A federal court ruled in favor of the Center for Biological Diversity, Conservation Law Foundation, and Defenders of Wildlife in a long-running case challenging NOAA Fisheries’ failure to protect critically endangered North Atlantic right whales from deadly entanglements in American lobster fishing gear.
The court found that the agency violated the Endangered Species Act and Marine Mammal Protection Act when it issued a May 2021 biological opinion and a September 2021 final rule because not enough was done to reduce the lobster fishery’s lethal threat to right whales. This decision comes after more than four and a half years of litigation, during which the right whale’s population has plummeted from an estimated population of 455 to no more than 336 surviving animals.
“The court’s decision recognizes what NOAA Fisheries has ignored for decades—that Congress clearly intended to protect right whales from the lobster gear entanglements that are driving the species toward extinction just as surely as whaling nearly did,” says Jane Davenport, senior attorney at Defenders of Wildlife. “Today’s opinion is the course correction the agency needs to put both the species and the fishery on a path towards sustainability and co-existence.”
Conservation groups originally sued in federal court in Washington, DC in early 2018. In April 2020, the groups won a ruling that NOAA Fisheries’ prior biological opinion on the lobster fishery violated the Endangered Species Act. Per a court order, the agency had until May 31, 2021, to finalize a new biological opinion.
“This is a huge victory in the fight to save these profoundly endangered whales from extinction,” said Kristen Monsell, oceans legal director at the Center for Biological Diversity. “Lobster gear is a deadly threat to right whales, and the courts are telling the federal government to quit stalling and start taking real action. The Biden administration must work much harder to help the industry prevent these agonizing, deadly entanglements.”
When right whales become entangled in fishing gear, they can drown immediately or die over an extended period from injuries, infections, or starvation.
NOAA Fisheries issued a new rule on August 31, 2021 to reduce lethal entanglements in the lobster fishery. Yet the agency admits that U.S. fisheries will nonetheless continue to entangle more than 15% of the right whale population each year, or roughly 55 right whales a year based on the current population. The agency estimates that these entanglements will result in the death or serious (i.e., likely lethal) injury of more than three right whales each year.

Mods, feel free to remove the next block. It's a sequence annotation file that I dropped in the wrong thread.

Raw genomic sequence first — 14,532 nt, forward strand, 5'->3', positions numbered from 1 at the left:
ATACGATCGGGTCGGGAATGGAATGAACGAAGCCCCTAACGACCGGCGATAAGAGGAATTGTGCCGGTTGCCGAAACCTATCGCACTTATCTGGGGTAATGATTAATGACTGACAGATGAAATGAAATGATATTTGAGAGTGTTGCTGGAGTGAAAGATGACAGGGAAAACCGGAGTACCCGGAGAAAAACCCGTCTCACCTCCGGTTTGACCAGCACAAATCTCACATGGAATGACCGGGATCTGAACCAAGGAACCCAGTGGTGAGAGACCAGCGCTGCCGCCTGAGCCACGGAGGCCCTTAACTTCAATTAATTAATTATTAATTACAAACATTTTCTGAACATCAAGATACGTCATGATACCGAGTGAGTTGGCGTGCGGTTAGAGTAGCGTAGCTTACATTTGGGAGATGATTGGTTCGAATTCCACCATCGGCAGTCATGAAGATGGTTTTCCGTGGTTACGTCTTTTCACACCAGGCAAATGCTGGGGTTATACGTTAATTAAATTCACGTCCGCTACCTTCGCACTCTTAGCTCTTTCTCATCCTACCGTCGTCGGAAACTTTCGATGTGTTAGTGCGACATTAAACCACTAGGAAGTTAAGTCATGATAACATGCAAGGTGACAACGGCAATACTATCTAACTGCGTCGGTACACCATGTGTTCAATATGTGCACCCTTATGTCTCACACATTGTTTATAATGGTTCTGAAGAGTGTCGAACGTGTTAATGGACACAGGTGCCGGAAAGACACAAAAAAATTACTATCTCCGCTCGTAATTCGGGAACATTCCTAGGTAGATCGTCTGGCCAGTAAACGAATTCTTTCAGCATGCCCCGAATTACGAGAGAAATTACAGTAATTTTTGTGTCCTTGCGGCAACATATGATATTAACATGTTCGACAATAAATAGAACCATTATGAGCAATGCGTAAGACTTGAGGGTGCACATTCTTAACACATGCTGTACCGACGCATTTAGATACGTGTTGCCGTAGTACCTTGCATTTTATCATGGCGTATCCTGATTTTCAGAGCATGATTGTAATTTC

“For too long, the federal government has failed to act while North Atlantic right whales slip toward extinction,” said Erica Fuller, Senior Attorney at CLF. “The court’s ruling today makes it clear that fishery managers must do more to protect this species. We must all commit to taking and funding every step necessary, because even one right whale death is too many.”
The plaintiffs amended their lawsuit in September 2021 to add claims alleging that the agency’s new rule violated the Marine Mammal Protection Act by failing to reduce the risk that right whales will die in lobster lines to the low levels required by the statute within six months of implementation. The filing also argued that the agency’s assessment of how the lobster fishery affects right whales, called a biological opinion, failed to comply with the Endangered Species Act because it contained an Incidental Take Statement that authorized “zero” lethal takes despite anticipating more than three such takes a year, and that this statement was issued despite the agency’s failure to authorize incidental take under the MMPA as a condition precedent. The court ruled for Plaintiffs on these claims.
Even nonfatal entanglements sap whales of strength and decrease reproductive success. Chronic entanglements in heavy gear drain a whale's energy — so much so that it now takes females nearly 10 years between births to have another calf. They have also led to right whales being shorter and lighter than in years past, further inhibiting their ability to break free of entangling gear.
This critically endangered whale population has been declining since 2010, suffering an estimated average of 20 deaths and serious injuries per year. The unusual mortality event declared in 2017 is now entering its sixth straight year.
The court ordered the parties to submit a joint proposed briefing schedule on remedy by July 20 and scheduled a status hearing for July 22, 2022.
Additional Media Contacts:
Kristen Monsell, Center for Biological Diversity, (914) 806-3467, firstname.lastname@example.org
Carol Gregory, Conservation Law Foundation, (202) 413-8531, email@example.com
The Center for Biological Diversity is a national, nonprofit conservation organization with more than 1.7 million members and online activists dedicated to the protection of endangered species and wild places.
Conservation Law Foundation is a regional, nonprofit organization that protects New England’s environment for the benefit of all people. We use the law, science and the market to create solutions that preserve our natural resources, build healthy communities, and sustain a vibrant economy.